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Major step taken in creating complex organs in the lab

A major step has been taken towards developing functional miniature versions of human organs in a Petri dish which can be used to shed light on the processes involved in the genesis of diseases.

Scientists from the University of Würzburg, Germany have taken a major step towards developing functional miniature versions of human organs, known as complex organoids.

Japanese researchers had previously developed a way of creating pluripotent stem cells through epigenetic reprogramming of connective tissue cells, which has yielded a highly valuable cell type that can be used to grow all cells of the human body in a Petri dish.

When culturing these so-called ‘induced pluripotent stem cells’ (iPS cells) as three-dimensional (3D) cell aggregates, the organoids can be created by selectively adding growth factors. 

Such organoid models are often similar to real embryonic tissues. However, most remained incomplete because they lacked stromal cells and structures, the supportive framework of an organ composed of connective tissue. 

This new development was part of a project led by Dr Philipp Wörsdörfer and Professor Süleyman Ergün, the head of the Institute of Anatomy and Cell Biology, which has resulted in organoids that have complexity similar to that of normal tissue and are far superior to previous structures.

Organoid models are often surprisingly similar to real embryonic tissues. Shown here (from left): 3D reconstruction of the vascular network within an organoid, brain organoid with blood vessels (red) and brain stem cells (green) and a tumour organoid with blood vessels (red) and tumour cells (green) (credit: Institute for Anatomy and Cell Biology).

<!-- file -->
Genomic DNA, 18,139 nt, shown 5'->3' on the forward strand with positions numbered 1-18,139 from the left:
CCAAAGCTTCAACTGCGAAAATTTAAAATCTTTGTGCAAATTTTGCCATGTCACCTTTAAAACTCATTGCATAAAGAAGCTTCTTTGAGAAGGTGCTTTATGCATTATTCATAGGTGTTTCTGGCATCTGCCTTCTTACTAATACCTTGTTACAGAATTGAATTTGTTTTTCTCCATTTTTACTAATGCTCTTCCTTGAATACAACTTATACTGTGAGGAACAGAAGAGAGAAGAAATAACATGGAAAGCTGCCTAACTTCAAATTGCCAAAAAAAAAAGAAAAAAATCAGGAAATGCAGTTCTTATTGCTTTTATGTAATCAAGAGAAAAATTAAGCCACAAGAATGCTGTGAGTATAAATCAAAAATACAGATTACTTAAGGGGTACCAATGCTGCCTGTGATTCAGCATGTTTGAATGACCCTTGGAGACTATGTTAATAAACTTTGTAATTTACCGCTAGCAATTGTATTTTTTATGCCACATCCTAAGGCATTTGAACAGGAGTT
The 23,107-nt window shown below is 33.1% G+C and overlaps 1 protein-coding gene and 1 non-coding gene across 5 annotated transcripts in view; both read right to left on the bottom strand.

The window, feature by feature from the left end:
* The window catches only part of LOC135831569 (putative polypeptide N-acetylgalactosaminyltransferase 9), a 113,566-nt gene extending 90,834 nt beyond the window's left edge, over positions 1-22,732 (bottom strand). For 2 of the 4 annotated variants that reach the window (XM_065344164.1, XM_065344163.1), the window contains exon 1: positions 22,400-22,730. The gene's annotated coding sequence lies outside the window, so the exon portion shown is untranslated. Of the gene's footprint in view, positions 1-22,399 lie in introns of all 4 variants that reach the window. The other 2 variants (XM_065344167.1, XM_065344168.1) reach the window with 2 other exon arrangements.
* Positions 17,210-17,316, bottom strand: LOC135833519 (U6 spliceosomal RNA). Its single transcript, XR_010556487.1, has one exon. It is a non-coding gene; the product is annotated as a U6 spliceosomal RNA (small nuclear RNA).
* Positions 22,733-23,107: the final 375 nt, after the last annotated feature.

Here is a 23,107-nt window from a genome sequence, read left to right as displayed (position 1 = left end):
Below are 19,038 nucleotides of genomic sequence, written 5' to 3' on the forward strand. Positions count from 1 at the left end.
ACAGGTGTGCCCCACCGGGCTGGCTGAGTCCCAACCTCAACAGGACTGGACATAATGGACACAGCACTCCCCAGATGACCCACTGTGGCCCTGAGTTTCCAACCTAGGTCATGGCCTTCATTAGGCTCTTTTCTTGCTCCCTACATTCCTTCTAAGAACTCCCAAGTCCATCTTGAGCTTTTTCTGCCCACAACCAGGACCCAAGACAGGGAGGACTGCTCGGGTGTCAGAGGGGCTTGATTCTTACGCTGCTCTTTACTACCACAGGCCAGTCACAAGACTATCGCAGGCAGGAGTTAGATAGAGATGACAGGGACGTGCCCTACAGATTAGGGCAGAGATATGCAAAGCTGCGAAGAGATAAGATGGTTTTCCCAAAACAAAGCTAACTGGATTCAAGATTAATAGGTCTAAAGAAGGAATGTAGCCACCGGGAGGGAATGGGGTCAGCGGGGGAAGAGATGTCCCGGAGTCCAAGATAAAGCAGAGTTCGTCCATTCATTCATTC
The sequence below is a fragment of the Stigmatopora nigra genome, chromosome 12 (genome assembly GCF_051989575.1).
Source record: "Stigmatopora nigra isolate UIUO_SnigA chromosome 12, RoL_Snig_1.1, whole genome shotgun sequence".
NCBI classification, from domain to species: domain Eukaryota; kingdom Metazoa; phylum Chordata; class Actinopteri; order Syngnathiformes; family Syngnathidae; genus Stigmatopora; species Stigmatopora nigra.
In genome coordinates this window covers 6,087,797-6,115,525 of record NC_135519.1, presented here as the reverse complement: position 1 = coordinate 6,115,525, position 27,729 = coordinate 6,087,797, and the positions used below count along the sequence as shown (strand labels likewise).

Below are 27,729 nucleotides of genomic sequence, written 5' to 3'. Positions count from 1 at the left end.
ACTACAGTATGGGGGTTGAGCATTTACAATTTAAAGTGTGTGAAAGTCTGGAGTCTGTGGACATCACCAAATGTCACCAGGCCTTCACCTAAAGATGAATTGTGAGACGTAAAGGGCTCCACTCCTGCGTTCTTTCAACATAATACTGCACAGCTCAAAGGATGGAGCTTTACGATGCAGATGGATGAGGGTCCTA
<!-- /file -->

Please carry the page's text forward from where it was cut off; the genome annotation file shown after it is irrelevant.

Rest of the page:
“We used a trick to achieve our goal,” explained Philipp Wörsdörfer. “First we created so-called mesodermal progenitor cells from pluripotent stem cells.” Under the right conditions, such progenitor cells are capable of producing blood vessels, immune cells and connective tissue cells.

To demonstrate the potential of the mesodermal progenitor cells, the scientists mixed these cells with tumour cells and brain stem cells that had previously been generated from human iPS cells. This mixture grew to form complex 3D tumour or brain organoids in the Petri dish featuring functional blood vessels, connective tissue, and in the case of the brain tissue, brain-specific immune cells.

“In the future, the miniature organ models generated with this new technique can help scientists shed light on the processes involved in the genesis of diseases and to analyse the effect of therapeutic substances in more detail before using them on animals and human patients,” added Süleyman Ergün.

This would allow the number of animal experiments to be reduced. Moreover, the organ models could contribute to gaining a better understanding of embryonic development processes and grow tissue that can be transplanted efficiently.

The project was published Scientific Reports.

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